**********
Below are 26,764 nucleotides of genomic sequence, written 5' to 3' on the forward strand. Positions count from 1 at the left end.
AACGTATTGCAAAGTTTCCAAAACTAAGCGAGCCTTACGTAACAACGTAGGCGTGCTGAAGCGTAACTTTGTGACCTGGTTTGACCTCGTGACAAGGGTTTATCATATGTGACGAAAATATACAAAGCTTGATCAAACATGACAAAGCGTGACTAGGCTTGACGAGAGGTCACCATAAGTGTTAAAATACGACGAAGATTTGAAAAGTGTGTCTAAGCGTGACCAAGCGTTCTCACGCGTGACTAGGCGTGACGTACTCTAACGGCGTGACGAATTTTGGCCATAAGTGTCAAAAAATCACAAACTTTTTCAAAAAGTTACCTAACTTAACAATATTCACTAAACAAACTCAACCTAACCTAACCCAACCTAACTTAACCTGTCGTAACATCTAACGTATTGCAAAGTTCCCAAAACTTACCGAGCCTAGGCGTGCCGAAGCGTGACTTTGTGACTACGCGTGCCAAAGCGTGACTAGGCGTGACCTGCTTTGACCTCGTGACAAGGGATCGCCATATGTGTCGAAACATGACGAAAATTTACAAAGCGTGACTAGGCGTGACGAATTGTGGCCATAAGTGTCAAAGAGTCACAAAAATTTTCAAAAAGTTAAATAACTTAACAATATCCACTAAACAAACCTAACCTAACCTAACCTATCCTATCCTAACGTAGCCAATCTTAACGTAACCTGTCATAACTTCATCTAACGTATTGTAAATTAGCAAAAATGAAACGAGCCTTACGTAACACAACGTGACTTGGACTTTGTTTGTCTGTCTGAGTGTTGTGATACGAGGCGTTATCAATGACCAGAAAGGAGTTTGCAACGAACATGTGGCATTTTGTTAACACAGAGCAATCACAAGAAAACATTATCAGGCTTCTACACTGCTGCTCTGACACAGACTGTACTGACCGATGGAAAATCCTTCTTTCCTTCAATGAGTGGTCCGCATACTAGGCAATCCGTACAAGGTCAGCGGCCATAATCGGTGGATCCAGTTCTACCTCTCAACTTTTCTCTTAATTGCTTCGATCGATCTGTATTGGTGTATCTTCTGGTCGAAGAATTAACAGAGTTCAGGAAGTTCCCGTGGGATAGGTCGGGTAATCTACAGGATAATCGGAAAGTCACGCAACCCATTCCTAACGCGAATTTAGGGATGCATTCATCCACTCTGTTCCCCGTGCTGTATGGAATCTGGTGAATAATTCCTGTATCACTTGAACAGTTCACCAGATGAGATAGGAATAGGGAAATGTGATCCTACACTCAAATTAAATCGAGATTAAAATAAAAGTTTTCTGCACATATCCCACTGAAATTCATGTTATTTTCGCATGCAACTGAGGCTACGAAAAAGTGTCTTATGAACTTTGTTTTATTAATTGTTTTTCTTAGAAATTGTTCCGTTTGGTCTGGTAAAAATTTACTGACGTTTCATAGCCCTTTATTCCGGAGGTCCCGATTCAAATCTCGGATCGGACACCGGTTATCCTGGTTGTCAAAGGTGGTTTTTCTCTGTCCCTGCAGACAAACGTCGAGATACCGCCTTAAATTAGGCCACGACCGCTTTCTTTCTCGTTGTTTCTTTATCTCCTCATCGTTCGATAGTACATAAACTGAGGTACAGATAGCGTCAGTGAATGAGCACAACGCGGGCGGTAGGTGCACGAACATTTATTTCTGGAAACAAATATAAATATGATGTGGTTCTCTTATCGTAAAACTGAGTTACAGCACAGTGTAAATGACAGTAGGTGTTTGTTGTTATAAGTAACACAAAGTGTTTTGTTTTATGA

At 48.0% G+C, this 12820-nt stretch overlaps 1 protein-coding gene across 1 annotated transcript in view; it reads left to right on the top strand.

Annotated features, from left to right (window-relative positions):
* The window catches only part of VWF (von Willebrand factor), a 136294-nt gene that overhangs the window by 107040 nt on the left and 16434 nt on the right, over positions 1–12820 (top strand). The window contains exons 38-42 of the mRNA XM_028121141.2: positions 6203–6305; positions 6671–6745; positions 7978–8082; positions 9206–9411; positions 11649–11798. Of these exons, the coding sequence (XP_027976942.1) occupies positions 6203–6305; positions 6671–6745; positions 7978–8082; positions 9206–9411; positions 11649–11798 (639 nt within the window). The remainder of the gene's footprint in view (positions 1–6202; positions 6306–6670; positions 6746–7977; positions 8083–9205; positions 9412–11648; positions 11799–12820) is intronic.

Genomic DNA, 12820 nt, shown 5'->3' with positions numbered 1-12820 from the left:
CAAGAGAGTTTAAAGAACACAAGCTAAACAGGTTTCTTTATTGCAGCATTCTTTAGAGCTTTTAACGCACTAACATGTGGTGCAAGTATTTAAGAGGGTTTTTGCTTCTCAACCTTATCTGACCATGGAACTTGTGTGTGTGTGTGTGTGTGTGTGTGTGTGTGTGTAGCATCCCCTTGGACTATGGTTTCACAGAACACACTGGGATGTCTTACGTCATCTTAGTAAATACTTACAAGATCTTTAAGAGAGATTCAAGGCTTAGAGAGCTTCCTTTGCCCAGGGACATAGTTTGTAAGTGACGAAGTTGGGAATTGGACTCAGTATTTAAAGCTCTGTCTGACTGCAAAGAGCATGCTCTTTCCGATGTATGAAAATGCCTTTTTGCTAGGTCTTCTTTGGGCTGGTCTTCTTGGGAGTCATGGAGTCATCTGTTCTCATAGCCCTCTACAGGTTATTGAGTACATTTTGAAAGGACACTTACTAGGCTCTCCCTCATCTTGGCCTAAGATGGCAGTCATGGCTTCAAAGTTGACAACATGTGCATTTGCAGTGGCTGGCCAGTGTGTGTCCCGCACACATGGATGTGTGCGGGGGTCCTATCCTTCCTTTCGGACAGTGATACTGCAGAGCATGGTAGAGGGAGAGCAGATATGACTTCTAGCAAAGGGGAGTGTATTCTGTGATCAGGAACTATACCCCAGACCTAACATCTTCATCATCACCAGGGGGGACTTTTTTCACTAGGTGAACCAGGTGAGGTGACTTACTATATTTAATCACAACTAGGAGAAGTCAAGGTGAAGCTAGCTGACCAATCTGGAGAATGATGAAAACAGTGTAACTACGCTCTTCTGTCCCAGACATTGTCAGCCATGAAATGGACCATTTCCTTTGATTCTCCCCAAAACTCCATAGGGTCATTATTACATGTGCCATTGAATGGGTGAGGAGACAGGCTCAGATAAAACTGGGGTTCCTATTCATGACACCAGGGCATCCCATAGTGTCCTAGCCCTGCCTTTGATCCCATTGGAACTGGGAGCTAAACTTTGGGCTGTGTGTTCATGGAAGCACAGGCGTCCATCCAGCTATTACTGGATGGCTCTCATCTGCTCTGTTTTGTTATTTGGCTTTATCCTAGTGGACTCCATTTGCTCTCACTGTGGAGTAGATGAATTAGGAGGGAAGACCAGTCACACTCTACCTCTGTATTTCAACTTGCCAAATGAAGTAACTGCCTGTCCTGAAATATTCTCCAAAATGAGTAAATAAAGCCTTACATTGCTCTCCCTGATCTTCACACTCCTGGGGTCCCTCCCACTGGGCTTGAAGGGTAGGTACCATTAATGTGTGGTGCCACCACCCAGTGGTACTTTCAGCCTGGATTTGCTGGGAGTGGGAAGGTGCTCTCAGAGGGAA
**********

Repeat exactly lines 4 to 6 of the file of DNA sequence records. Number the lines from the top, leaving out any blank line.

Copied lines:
Annotated features, from left to right (window-relative positions):
* The window catches only part of VWF (von Willebrand factor), a 136294-nt gene that overhangs the window by 107040 nt on the left and 16434 nt on the right, over positions 1–12820 (top strand). The window contains exons 38-42 of the mRNA XM_028121141.2: positions 6203–6305; positions 6671–6745; positions 7978–8082; positions 9206–9411; positions 11649–11798. Of these exons, the coding sequence (XP_027976942.1) occupies positions 6203–6305; positions 6671–6745; positions 7978–8082; positions 9206–9411; positions 11649–11798 (639 nt within the window). The remainder of the gene's footprint in view (positions 1–6202; positions 6306–6670; positions 6746–7977; positions 8083–9205; positions 9412–11648; positions 11799–12820) is intronic.

Genomic DNA, 12820 nt, shown 5'->3' with positions numbered 1-12820 from the left: